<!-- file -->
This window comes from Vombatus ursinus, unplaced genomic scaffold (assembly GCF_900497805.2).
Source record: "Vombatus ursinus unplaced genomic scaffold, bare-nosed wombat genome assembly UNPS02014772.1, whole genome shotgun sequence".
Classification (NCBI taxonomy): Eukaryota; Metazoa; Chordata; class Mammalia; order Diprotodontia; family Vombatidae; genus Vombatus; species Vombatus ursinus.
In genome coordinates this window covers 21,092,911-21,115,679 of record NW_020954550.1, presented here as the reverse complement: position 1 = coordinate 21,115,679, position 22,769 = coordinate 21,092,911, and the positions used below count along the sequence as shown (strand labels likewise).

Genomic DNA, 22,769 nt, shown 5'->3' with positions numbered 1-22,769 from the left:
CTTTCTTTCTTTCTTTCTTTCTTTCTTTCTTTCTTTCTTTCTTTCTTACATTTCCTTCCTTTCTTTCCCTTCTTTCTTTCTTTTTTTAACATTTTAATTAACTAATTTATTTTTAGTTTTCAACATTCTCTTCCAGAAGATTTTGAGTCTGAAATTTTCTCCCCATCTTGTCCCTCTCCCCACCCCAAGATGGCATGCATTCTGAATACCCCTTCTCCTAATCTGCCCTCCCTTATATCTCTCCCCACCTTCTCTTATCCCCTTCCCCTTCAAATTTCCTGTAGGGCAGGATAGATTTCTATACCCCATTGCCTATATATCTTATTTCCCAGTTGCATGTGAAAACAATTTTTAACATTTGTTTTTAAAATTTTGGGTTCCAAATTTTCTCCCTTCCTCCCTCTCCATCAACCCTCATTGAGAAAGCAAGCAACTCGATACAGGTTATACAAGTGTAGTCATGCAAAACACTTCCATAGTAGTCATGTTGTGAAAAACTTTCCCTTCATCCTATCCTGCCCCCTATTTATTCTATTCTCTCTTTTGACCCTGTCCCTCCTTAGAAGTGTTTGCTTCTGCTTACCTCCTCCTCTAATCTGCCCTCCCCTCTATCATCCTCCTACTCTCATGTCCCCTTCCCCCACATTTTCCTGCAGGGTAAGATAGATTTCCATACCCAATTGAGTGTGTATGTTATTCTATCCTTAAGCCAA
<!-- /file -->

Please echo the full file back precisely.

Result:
This window comes from Vombatus ursinus, unplaced genomic scaffold (assembly GCF_900497805.2).
Source record: "Vombatus ursinus unplaced genomic scaffold, bare-nosed wombat genome assembly UNPS02014772.1, whole genome shotgun sequence".
Classification (NCBI taxonomy): Eukaryota; Metazoa; Chordata; class Mammalia; order Diprotodontia; family Vombatidae; genus Vombatus; species Vombatus ursinus.
In genome coordinates this window covers 21,092,911-21,115,679 of record NW_020954550.1, presented here as the reverse complement: position 1 = coordinate 21,115,679, position 22,769 = coordinate 21,092,911, and the positions used below count along the sequence as shown (strand labels likewise).

Genomic DNA, 22,769 nt, shown 5'->3' with positions numbered 1-22,769 from the left:
CTTTCTTTCTTTCTTTCTTTCTTTCTTTCTTTCTTTCTTTCTTTCTTACATTTCCTTCCTTTCTTTCCCTTCTTTCTTTCTTTTTTTAACATTTTAATTAACTAATTTATTTTTAGTTTTCAACATTCTCTTCCAGAAGATTTTGAGTCTGAAATTTTCTCCCCATCTTGTCCCTCTCCCCACCCCAAGATGGCATGCATTCTGAATACCCCTTCTCCTAATCTGCCCTCCCTTATATCTCTCCCCACCTTCTCTTATCCCCTTCCCCTTCAAATTTCCTGTAGGGCAGGATAGATTTCTATACCCCATTGCCTATATATCTTATTTCCCAGTTGCATGTGAAAACAATTTTTAACATTTGTTTTTAAAATTTTGGGTTCCAAATTTTCTCCCTTCCTCCCTCTCCATCAACCCTCATTGAGAAAGCAAGCAACTCGATACAGGTTATACAAGTGTAGTCATGCAAAACACTTCCATAGTAGTCATGTTGTGAAAAACTTTCCCTTCATCCTATCCTGCCCCCTATTTATTCTATTCTCTCTTTTGACCCTGTCCCTCCTTAGAAGTGTTTGCTTCTGCTTACCTCCTCCTCTAATCTGCCCTCCCCTCTATCATCCTCCTACTCTCATGTCCCCTTCCCCCACATTTTCCTGCAGGGTAAGATAGATTTCCATACCCAATTGAGTGTGTATGTTATTCTATCCTTAAGCCAA